I'd say before the economic recession kicked in, there wasn't much risk to creating more original and unconventional titles thus the greater number of high quality storylines and refreshing premises which was before 2008 kicked in. After that, the anime studios started feeling the effects of the recession kick in leading them to resort to more conventional storylines and premises because they feared there was too much risk in creating something more original and unconventional. While it's possible to maintain the present anime fanbase by pandering to the otaku, it comes at the cost of alienating new fans which shouldn't be going on for the long-term if studios hope to hook in a future fanbase.
Post by Lurkero (410 posts) See mini bio Level 7
Careful Tom, you shouldn't say that anime isn't getting stale and then mention a series that's over 10 years old and another series that's over 3 years old. You gotta mention something airing right now that's fresh.
 
Personally, I haven't picked up any new anime series from the past 5-6 anime seasons (except Fairy Tail). I've stuck to the core franchises for some time now. Naruto, Bleach, Detective Conan, and One Piece. It's not for lack of trying to find new stuff, but the newer anime have been so uninteresting to me.
Post by afrokola (14 posts) See mini bio Level 10
I'm personally sick of anime based on manga that are currently running. Stuff like Dragonball Kai and Fullmetal Alchemist Brotherhood are great but One Piece has blown in the anime for a couple years now.
Post by sickVisionz (4,289 posts) See mini bio Level 24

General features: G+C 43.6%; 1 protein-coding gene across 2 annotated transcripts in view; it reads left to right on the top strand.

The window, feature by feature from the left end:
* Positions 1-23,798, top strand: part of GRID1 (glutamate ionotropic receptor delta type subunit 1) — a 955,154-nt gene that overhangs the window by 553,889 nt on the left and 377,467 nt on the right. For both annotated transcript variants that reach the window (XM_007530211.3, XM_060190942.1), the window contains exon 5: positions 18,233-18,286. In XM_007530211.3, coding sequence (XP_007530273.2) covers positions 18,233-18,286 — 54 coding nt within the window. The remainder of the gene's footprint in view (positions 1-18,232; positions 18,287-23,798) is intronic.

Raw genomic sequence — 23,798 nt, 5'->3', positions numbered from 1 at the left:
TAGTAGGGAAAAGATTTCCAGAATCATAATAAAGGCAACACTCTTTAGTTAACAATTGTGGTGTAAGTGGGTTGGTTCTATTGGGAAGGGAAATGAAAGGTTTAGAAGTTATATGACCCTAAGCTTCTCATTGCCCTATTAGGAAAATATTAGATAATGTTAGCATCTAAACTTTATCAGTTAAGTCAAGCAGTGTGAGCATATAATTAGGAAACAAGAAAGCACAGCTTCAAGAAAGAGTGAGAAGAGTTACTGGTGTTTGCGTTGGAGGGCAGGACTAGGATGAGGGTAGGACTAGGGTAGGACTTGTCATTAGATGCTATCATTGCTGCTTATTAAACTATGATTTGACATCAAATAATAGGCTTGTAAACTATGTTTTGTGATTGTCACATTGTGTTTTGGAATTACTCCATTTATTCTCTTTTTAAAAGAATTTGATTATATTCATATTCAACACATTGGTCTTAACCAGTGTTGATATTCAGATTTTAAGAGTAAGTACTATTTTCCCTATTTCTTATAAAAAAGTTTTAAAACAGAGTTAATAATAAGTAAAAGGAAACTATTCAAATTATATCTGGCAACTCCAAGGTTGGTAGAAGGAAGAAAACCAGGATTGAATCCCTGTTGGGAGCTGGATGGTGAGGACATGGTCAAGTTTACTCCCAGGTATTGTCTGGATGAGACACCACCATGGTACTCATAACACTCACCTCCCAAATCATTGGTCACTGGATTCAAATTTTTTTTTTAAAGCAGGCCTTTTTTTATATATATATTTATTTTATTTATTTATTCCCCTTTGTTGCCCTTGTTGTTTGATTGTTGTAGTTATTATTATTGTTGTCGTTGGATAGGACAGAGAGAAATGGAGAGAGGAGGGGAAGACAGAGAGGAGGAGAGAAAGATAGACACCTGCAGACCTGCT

Moderator
It's still interesting to me and every season there are multiple shows that I enjoy.  Every anime isn't completely original, but like film, I think it's more about telling a good story than shifting through 50+ years of content to find a story that hasn't been told yet, assuming it even exists and that the difference isn't something superficial like a magic girl rising from the ocean to give the protagonists powers rather than one falling from the sky to do the same thing.
 
The only difference between the past and now imo is that now we in the US get access to every anime released, whether it's great or terrible.  In the past things were harder to come by so only the best of the best popped up on US shores.
Post by obscurefan (216 posts) See mini bio Level 20
To me Anime was starting to get stale and I was beggining to think I was actually done with it. However, then one night after getting home from work I turned on a show called Gurren Lagann and watching that I felt the same way I did when I was a kid and I first discovered anime. After that I was back in it in full swing.
Post by Gaff (213 posts) See mini bio Level 11
Depends on your consumption rate, I figure. 
 
It's like food: Don't eat your favourite food too often, or else you'll start getting sick of it.
Post by Kelleth (7,777 posts) See mini bio Level 20
Moderator
I don't think you should use an FF fan mob as an example of how anime won't get stale. Because they are gamers not anime otaku :P
 
As for it being stale or not i don't really care. Every major media genre is being a bit stale at the moment.
Post by bearshamanbro (17 posts) See mini bio Level 6